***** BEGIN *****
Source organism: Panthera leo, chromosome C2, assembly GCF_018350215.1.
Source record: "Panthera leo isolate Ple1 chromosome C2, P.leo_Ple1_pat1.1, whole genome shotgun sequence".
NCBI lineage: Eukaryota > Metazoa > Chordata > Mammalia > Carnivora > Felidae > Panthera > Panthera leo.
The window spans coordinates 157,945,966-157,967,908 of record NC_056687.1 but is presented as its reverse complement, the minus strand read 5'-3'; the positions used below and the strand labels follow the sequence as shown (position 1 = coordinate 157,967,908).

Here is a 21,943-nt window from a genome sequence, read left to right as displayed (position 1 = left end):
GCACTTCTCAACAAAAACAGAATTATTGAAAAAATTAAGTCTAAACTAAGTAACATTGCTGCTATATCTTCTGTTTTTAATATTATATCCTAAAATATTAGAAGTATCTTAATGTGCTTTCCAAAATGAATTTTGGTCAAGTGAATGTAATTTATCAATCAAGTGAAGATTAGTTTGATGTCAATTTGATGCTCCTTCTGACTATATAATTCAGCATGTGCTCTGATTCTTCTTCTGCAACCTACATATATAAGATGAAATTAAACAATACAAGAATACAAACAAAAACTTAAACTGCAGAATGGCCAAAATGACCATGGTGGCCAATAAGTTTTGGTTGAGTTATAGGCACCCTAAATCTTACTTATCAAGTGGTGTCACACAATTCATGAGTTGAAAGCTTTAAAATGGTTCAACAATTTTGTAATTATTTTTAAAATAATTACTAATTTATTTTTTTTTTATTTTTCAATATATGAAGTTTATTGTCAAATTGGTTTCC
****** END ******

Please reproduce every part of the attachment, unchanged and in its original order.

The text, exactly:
Source organism: Panthera leo, chromosome C2, assembly GCF_018350215.1.
Source record: "Panthera leo isolate Ple1 chromosome C2, P.leo_Ple1_pat1.1, whole genome shotgun sequence".
NCBI lineage: Eukaryota > Metazoa > Chordata > Mammalia > Carnivora > Felidae > Panthera > Panthera leo.
The window spans coordinates 157,945,966-157,967,908 of record NC_056687.1 but is presented as its reverse complement, the minus strand read 5'-3'; the positions used below and the strand labels follow the sequence as shown (position 1 = coordinate 157,967,908).

Here is a 21,943-nt window from a genome sequence, read left to right as displayed (position 1 = left end):
GCACTTCTCAACAAAAACAGAATTATTGAAAAAATTAAGTCTAAACTAAGTAACATTGCTGCTATATCTTCTGTTTTTAATATTATATCCTAAAATATTAGAAGTATCTTAATGTGCTTTCCAAAATGAATTTTGGTCAAGTGAATGTAATTTATCAATCAAGTGAAGATTAGTTTGATGTCAATTTGATGCTCCTTCTGACTATATAATTCAGCATGTGCTCTGATTCTTCTTCTGCAACCTACATATATAAGATGAAATTAAACAATACAAGAATACAAACAAAAACTTAAACTGCAGAATGGCCAAAATGACCATGGTGGCCAATAAGTTTTGGTTGAGTTATAGGCACCCTAAATCTTACTTATCAAGTGGTGTCACACAATTCATGAGTTGAAAGCTTTAAAATGGTTCAACAATTTTGTAATTATTTTTAAAATAATTACTAATTTATTTTTTTTTTATTTTTCAATATATGAAGTTTATTGTCAAATTGGTTTCC